Looking forward, the company will introduce its 2010 models on July 25th at its Summer Dealer Meeting in Denver.  I wonder if it’s time again for import duties or a Motorcycle Czar?  For now let’s just hope for a great lineup of motorcycles that will create some riding buzz and motorcycle passion!

Photo and chart courtesy CEA.

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amf-hdThis year marks a couple of interesting historical points on the Harley-Davidson calendar.  It’s coincidental that 2009 marks the first time a non-motorcycle riding enthusiast (CEO, Keith Wendell) was hired to run the company, and this occurred exactly 40 years after Harley-Davidson merged with American Machine and Foundry Company (AMF).  I don’t know if that is ironic or just business karma?!

At any rate, back in 1965 Harley-Davidson went public when the two families decided to give up control and put the company’s shares on the market.  Four years later, in January 1969 it merged with AMF.  The AMF merger started in 1968 when HD was looking for someone to buy the company.  In May of that year Bangor Punta (BP)** stepped in with an offer of $27 per share.  The HD board was skeptical of BP’s reputation and tenacity in pursuing acquisitions.  They continued to shop the company around.  In October they announced that AMF had struck a deal (at $29) and then a bidding war erupted.  Finally on December 18, 1968 there was a shareholder’s meeting to vote on the AMF merger at $40 per share which was $9 less than the BP offer.  The HD board like AMF’s motorcycle fanboy, Rodney C. Gott, and believed AMF had better alignment.  It was approved and in January 1969 the acquisition became final.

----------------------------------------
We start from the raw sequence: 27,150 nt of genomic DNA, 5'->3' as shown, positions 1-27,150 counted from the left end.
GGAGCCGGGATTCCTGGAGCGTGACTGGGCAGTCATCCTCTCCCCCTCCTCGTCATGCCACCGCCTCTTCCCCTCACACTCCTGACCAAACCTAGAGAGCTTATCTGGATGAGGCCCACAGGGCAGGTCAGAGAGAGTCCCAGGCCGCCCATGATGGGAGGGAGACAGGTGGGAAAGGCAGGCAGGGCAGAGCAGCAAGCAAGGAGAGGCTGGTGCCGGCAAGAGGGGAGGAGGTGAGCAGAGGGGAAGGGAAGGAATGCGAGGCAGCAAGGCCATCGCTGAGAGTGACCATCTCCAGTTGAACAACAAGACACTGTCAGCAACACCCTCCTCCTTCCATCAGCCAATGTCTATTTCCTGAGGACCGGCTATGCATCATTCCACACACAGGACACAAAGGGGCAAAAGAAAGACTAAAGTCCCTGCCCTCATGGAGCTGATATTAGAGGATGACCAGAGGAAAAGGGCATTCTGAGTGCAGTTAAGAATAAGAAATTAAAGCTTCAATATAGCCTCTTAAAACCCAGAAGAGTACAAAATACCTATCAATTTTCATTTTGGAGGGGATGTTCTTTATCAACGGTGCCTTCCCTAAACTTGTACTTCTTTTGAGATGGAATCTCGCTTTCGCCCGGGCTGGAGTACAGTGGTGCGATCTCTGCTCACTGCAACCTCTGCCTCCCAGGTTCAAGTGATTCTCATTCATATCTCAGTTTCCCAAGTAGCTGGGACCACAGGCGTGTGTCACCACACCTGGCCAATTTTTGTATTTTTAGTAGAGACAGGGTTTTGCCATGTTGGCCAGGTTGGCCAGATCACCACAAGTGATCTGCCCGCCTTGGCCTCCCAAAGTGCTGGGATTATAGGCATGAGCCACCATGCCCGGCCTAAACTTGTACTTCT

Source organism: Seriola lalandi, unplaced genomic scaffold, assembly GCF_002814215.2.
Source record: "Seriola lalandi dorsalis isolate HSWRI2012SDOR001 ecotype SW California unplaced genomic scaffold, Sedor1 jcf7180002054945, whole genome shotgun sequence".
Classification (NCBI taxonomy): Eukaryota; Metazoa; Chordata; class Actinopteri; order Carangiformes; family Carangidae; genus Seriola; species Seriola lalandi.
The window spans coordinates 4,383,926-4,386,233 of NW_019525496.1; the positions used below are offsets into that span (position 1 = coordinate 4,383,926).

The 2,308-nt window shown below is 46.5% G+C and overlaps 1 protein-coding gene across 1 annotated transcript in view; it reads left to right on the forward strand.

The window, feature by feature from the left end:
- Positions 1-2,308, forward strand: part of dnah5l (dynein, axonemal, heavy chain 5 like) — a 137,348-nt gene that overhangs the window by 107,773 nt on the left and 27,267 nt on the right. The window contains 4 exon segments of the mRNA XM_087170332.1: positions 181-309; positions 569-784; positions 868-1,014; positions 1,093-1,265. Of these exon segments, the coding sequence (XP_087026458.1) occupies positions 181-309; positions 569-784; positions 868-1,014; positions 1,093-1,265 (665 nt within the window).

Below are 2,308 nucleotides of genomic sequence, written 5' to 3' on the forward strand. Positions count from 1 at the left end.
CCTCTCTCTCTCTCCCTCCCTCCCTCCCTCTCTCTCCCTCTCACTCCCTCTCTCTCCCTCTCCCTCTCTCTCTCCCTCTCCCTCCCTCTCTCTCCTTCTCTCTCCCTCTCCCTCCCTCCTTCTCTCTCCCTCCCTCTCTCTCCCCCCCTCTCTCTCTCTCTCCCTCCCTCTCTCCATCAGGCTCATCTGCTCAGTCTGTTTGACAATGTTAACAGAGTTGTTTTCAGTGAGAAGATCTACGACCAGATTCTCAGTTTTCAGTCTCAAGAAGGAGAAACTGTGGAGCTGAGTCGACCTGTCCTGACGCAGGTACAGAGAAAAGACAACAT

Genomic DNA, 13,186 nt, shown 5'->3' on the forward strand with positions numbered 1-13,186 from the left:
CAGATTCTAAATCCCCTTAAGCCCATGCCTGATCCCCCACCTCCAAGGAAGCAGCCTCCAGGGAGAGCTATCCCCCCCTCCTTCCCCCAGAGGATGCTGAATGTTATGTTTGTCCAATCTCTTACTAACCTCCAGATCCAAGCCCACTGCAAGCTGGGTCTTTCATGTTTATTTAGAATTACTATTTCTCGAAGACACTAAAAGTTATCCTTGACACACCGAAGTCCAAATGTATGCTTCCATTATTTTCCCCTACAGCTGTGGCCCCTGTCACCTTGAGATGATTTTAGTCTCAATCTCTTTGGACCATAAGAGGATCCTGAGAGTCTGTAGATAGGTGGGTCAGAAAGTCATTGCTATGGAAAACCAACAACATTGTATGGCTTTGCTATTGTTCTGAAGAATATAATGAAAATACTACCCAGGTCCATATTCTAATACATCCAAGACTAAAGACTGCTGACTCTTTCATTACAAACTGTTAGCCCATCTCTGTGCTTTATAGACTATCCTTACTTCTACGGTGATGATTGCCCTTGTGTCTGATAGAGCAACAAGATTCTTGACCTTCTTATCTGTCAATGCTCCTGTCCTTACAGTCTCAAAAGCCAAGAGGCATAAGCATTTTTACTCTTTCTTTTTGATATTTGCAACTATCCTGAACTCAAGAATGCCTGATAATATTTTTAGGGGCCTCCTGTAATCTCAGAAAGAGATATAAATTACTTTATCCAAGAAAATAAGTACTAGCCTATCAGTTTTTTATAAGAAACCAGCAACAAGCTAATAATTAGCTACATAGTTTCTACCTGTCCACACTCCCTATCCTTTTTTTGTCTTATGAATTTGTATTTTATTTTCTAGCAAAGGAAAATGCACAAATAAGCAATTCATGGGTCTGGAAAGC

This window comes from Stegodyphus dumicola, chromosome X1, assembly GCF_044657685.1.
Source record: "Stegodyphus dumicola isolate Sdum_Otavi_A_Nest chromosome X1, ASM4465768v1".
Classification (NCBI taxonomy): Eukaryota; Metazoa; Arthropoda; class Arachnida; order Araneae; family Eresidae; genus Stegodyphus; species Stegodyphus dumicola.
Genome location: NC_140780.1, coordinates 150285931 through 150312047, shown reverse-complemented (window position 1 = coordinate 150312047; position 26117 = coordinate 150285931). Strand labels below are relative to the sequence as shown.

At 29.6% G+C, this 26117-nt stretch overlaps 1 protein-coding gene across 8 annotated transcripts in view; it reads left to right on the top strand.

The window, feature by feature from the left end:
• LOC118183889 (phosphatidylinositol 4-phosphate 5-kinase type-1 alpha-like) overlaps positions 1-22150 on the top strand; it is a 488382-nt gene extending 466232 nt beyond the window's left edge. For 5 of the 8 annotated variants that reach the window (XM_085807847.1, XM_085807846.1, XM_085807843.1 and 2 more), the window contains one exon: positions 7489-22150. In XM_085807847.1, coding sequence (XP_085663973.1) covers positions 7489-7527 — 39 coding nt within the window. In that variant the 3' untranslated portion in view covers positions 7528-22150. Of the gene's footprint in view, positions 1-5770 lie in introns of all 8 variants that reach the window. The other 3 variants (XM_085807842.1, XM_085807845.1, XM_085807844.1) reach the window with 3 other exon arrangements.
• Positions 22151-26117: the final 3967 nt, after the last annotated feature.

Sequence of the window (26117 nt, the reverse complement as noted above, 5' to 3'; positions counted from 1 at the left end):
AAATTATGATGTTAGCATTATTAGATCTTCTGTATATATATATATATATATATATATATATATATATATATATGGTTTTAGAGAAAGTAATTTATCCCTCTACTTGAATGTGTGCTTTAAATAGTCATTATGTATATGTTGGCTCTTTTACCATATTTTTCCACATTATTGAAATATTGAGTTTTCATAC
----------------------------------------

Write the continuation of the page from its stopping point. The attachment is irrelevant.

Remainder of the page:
hd-cartAt the time of the AMF merger, Harley-Davidson was producing 14,000 motorcycles per year.  AMF used the merger as a marketing opportunity to slap the Harley logo on many non-motorcycle-related things they produced, such as their golf carts. Management at HD was overrun by AMF personnel and they streamlined production, and slashed the workforce. The tactic resulted in a labor strike and lower quality motorcycles. The bikes were expensive and inferior in performance, handling, and quality to Japanese motorcycles. Sales declined, quality plummeted, and the company almost went bankrupt.